Cowboys’ Elliott will appeal 6-game penalty
NFL has suspended Dallas Cowboys running back Ezekiel Elliott without pay for the first six games of the season for violating the league’s personal conduct policy, although Elliott will appeal the penalty.
Elliott, 22, the Cowboys’ first-round pick in 2016, won the NFL rushing title as a rookie and led Dallas to the top seed in the NFC. His representatives released a statement Friday saying the NFL’s findings are “replete with factual inaccuracies and erroneous conclusions.
The league “‘cherry picks’ so-called evidence to support its conclusion while ignoring other critical evidence,” the statement reads. “For example, both the Columbus [Ohio] prosecutor’s office as well as the NFL investigators expressly concluded and conveyed to our office [and others] that the accuser was lying about an alleged July 22, 2016 incident whereby she accused Mr. Elliott of pulling her out of her car and assaulting her. An allegation that was ultimately undermined by her own friend’s affidavit which stated that no such assault occurred.”
The league said in a statement Friday that it conducted “an extensive investigation” over the past year, interviewing more than a dozen witnesses, including Tiffany Thompson, who alleged several instances of physical violence by Elliott in July 2016. The league also consulted with medical experts, as well as examined all available evidence, including photographic and digital evidence, thousands of text messages and other records of electronic communications.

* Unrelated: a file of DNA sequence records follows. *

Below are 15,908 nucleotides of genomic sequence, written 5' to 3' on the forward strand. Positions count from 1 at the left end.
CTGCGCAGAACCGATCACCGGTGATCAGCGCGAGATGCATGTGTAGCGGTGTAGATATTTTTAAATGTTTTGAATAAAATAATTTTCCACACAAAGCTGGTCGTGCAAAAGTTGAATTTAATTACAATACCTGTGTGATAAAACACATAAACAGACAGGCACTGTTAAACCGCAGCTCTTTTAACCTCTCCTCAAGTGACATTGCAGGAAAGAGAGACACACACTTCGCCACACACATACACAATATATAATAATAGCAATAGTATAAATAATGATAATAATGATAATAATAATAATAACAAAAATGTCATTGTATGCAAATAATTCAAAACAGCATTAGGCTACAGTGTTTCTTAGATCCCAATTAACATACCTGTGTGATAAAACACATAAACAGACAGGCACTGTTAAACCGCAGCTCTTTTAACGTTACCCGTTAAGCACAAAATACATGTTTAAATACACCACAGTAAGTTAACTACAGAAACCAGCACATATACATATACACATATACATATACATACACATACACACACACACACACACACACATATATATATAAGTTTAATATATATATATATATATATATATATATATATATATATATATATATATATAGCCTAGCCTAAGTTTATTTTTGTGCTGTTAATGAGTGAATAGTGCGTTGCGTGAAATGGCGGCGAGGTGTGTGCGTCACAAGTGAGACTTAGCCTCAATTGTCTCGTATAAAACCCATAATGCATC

The statement reads: “In a letter to Elliott advising him of the decision, Todd Jones, the NFL’s special counsel for conduct, said these advisors ‘were of the view that there is substantial and persuasive evidence supporting a finding that [Elliott] engaged in physical violence against Ms. Thompson on multiple occasions during the week of July 16, 2106.’ ”
Peter Harvey, former attorney general of New Jersey and a member of Commissioner Roger Goodell’s advisory committee, said in a conference call with reporters that Elliott’s lawyers offered several possible reasons the woman might have sustained bruises.
“Mr. Elliott’s representatives argued in a meeting that, maybe Ms. Thompson fell down stairs,” he said. “There was no witness to say she fell down stairs, and there was no photograph of her falling down stairs. Mr. Elliott’s representatives suggested that maybe because she was a server, what is called bottle service, maybe she bumped into tables. There was no witness who saw Ms. Thompson bump into tables while serving anything.
“Mr. Elliott’s representatives suggested that maybe she was in a fight with another woman and the bruises — for example, the bruise on her eye and perhaps other bruises on her body — were sustained in that altercation. The NFL investigators talked to people who witnessed that altercation, and it was revealed that neither woman landed a punch on the other. They pulled each other’s hair, but they never hit each other with a balled-up fist or any other way.”
In response to the suspension, the NFL Players Assn. issued a one-sentence statement: “We are reviewing the decision and have been in touch with Ezekiel and his representatives to consider all options.”